In a move laced with irony, Mozilla would soon be putting paid advertisements into its popular browser Firefox. These advertisements would come in the form of sponsored links shown when one opens a new browser tab.
Back in 2017, Mozilla acquired Pocket, a popular read-it-later service with apps on Android and iOS. Since then, it has experimented with Pocket reading suggestions on Firefox, bringing users suggested links based on the articles they have saved on Pocket, as well as the latest trending articles. Starting with the Firefox 60 beta, Mozilla would be serving up sponsored links along with its Pocket suggestions, offering recommendations based on your browsing history. In a blog post, Pocket founder and CEO Nate Weiner stated that “[Earlier] this year, we started to explore a new model and showed an occasional sponsored story in Pocket’s recommendation section on Firefox New Tab. Starting today, we’re expanding this work further—now Firefox Nightly and Beta users may also see these sponsored stories.”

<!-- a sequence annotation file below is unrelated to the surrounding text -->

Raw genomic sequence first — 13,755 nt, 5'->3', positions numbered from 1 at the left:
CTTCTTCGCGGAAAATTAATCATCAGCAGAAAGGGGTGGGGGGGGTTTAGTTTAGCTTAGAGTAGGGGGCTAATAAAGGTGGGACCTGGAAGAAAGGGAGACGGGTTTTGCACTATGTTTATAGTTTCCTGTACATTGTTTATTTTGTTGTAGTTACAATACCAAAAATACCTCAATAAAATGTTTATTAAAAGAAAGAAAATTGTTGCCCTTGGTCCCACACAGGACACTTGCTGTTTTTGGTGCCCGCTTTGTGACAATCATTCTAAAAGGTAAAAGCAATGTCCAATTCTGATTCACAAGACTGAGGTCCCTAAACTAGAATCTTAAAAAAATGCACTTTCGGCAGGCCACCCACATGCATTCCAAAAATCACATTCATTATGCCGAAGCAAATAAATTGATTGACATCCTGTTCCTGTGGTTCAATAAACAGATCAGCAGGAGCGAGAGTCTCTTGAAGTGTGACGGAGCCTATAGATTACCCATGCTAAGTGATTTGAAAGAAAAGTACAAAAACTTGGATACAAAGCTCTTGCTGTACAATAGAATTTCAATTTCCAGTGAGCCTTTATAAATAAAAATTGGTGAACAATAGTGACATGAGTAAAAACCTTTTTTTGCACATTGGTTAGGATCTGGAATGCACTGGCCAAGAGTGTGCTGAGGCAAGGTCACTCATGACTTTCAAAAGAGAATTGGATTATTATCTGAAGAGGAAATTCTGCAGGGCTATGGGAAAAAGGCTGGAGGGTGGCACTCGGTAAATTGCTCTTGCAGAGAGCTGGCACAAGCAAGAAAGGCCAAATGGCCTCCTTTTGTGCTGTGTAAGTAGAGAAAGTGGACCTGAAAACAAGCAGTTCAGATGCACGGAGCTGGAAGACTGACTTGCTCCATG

According to Mozilla, the assessment is done locally in the browser, with no information being sent to Mozilla or Pocket servers in a bid to maintain user privacy. Concerned users may choose to disable the feature as well.
This move comes with a bit of irony, as Mozilla’s motto is “internet for people, not profit.” Much of its user base has stuck to the Firefox browser as it offered them freedom from using browsers by major tech companies like Google and Apple, all of whom make money from advertisements. While the move has been framed as essential for the continued sustainability of Mozilla as a non-profit, there are bound to be users who would move on to other alternative browsers. With Firefox’s market share down to roughly 6% from a high of 32% back in 2010, Mozilla needs to try looking for alternative revenue streams, especially ones that would not irk its user base.